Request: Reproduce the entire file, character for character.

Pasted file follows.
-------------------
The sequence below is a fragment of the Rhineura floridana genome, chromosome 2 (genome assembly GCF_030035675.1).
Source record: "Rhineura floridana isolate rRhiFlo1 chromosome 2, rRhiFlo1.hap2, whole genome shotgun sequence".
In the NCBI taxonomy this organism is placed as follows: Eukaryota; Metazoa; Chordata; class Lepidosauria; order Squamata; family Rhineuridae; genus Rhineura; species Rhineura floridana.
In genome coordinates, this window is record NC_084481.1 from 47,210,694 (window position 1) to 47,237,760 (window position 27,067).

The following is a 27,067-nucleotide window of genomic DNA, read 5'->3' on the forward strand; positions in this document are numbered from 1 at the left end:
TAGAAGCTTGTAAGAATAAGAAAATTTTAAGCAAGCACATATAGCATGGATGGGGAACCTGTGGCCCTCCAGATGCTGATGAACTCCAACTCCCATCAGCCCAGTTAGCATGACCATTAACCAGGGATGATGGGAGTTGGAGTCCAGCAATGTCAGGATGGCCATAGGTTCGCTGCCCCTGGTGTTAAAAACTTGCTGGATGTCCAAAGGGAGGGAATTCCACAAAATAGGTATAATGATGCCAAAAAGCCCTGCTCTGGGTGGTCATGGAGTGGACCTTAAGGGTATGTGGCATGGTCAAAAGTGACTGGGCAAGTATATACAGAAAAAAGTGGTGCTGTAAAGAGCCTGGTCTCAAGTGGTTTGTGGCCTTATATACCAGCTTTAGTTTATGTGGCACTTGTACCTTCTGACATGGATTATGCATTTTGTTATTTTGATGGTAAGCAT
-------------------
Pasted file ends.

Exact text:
The sequence below is a fragment of the Rhineura floridana genome, chromosome 2 (genome assembly GCF_030035675.1).
Source record: "Rhineura floridana isolate rRhiFlo1 chromosome 2, rRhiFlo1.hap2, whole genome shotgun sequence".
In the NCBI taxonomy this organism is placed as follows: Eukaryota; Metazoa; Chordata; class Lepidosauria; order Squamata; family Rhineuridae; genus Rhineura; species Rhineura floridana.
In genome coordinates, this window is record NC_084481.1 from 47,210,694 (window position 1) to 47,237,760 (window position 27,067).

The following is a 27,067-nucleotide window of genomic DNA, read 5'->3' on the forward strand; positions in this document are numbered from 1 at the left end:
TAGAAGCTTGTAAGAATAAGAAAATTTTAAGCAAGCACATATAGCATGGATGGGGAACCTGTGGCCCTCCAGATGCTGATGAACTCCAACTCCCATCAGCCCAGTTAGCATGACCATTAACCAGGGATGATGGGAGTTGGAGTCCAGCAATGTCAGGATGGCCATAGGTTCGCTGCCCCTGGTGTTAAAAACTTGCTGGATGTCCAAAGGGAGGGAATTCCACAAAATAGGTATAATGATGCCAAAAAGCCCTGCTCTGGGTGGTCATGGAGTGGACCTTAAGGGTATGTGGCATGGTCAAAAGTGACTGGGCAAGTATATACAGAAAAAAGTGGTGCTGTAAAGAGCCTGGTCTCAAGTGGTTTGTGGCCTTATATACCAGCTTTAGTTTATGTGGCACTTGTACCTTCTGACATGGATTATGCATTTTGTTATTTTGATGGTAAGCAT